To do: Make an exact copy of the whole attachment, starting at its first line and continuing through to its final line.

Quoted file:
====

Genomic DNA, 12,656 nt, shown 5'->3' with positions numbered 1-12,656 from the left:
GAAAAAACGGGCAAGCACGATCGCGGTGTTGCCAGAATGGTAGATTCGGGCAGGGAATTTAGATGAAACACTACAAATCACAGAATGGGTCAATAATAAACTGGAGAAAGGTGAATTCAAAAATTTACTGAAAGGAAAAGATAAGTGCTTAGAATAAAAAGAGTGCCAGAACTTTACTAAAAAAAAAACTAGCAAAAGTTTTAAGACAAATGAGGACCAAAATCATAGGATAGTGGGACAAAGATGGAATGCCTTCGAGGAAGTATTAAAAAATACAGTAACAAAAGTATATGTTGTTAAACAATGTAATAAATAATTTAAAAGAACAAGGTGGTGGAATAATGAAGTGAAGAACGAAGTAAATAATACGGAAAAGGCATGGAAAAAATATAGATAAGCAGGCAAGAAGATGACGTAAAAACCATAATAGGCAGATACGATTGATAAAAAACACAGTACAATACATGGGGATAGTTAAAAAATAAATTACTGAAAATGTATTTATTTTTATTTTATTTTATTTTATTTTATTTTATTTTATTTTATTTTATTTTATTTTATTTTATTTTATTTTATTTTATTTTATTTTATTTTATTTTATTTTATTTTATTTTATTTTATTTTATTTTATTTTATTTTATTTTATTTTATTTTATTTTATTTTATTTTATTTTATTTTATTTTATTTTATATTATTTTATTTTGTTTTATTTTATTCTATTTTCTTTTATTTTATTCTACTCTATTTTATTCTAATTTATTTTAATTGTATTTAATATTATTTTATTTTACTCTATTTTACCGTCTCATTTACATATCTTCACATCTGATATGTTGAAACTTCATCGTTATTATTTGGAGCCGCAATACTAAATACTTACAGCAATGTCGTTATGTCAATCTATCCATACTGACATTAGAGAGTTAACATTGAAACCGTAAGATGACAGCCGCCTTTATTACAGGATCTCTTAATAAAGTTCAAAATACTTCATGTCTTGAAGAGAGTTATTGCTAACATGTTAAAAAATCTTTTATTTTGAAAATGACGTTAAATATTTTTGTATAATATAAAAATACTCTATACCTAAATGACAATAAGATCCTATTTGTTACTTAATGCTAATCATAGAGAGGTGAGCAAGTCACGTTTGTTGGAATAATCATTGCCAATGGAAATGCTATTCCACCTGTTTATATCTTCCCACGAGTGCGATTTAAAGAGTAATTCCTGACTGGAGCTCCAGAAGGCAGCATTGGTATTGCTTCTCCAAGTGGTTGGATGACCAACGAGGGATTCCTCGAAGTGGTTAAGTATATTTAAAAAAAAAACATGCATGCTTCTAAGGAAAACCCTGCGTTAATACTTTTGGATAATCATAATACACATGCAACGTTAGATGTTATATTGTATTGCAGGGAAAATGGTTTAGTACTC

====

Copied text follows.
Genomic DNA, 12,656 nt, shown 5'->3' with positions numbered 1-12,656 from the left:
GAAAAAACGGGCAAGCACGATCGCGGTGTTGCCAGAATGGTAGATTCGGGCAGGGAATTTAGATGAAACACTACAAATCACAGAATGGGTCAATAATAAACTGGAGAAAGGTGAATTCAAAAATTTACTGAAAGGAAAAGATAAGTGCTTAGAATAAAAAGAGTGCCAGAACTTTACTAAAAAAAAAACTAGCAAAAGTTTTAAGACAAATGAGGACCAAAATCATAGGATAGTGGGACAAAGATGGAATGCCTTCGAGGAAGTATTAAAAAATACAGTAACAAAAGTATATGTTGTTAAACAATGTAATAAATAATTTAAAAGAACAAGGTGGTGGAATAATGAAGTGAAGAACGAAGTAAATAATACGGAAAAGGCATGGAAAAAATATAGATAAGCAGGCAAGAAGATGACGTAAAAACCATAATAGGCAGATACGATTGATAAAAAACACAGTACAATACATGGGGATAGTTAAAAAATAAATTACTGAAAATGTATTTATTTTTATTTTATTTTATTTTATTTTATTTTATTTTATTTTATTTTATTTTATTTTATTTTATTTTATTTTATTTTATTTTATTTTATTTTATTTTATTTTATTTTATTTTATTTTATTTTATTTTATTTTATTTTATTTTATTTTATTTTATTTTATTTTATTTTATTTTATTTTATTTTATTTTATATTATTTTATTTTGTTTTATTTTATTCTATTTTCTTTTATTTTATTCTACTCTATTTTATTCTAATTTATTTTAATTGTATTTAATATTATTTTATTTTACTCTATTTTACCGTCTCATTTACATATCTTCACATCTGATATGTTGAAACTTCATCGTTATTATTTGGAGCCGCAATACTAAATACTTACAGCAATGTCGTTATGTCAATCTATCCATACTGACATTAGAGAGTTAACATTGAAACCGTAAGATGACAGCCGCCTTTATTACAGGATCTCTTAATAAAGTTCAAAATACTTCATGTCTTGAAGAGAGTTATTGCTAACATGTTAAAAAATCTTTTATTTTGAAAATGACGTTAAATATTTTTGTATAATATAAAAATACTCTATACCTAAATGACAATAAGATCCTATTTGTTACTTAATGCTAATCATAGAGAGGTGAGCAAGTCACGTTTGTTGGAATAATCATTGCCAATGGAAATGCTATTCCACCTGTTTATATCTTCCCACGAGTGCGATTTAAAGAGTAATTCCTGACTGGAGCTCCAGAAGGCAGCATTGGTATTGCTTCTCCAAGTGGTTGGATGACCAACGAGGGATTCCTCGAAGTGGTTAAGTATATTTAAAAAAAAAACATGCATGCTTCTAAGGAAAACCCTGCGTTAATACTTTTGGATAATCATAATACACATGCAACGTTAGATGTTATATTGTATTGCAGGGAAAATGGTTTAGTACTC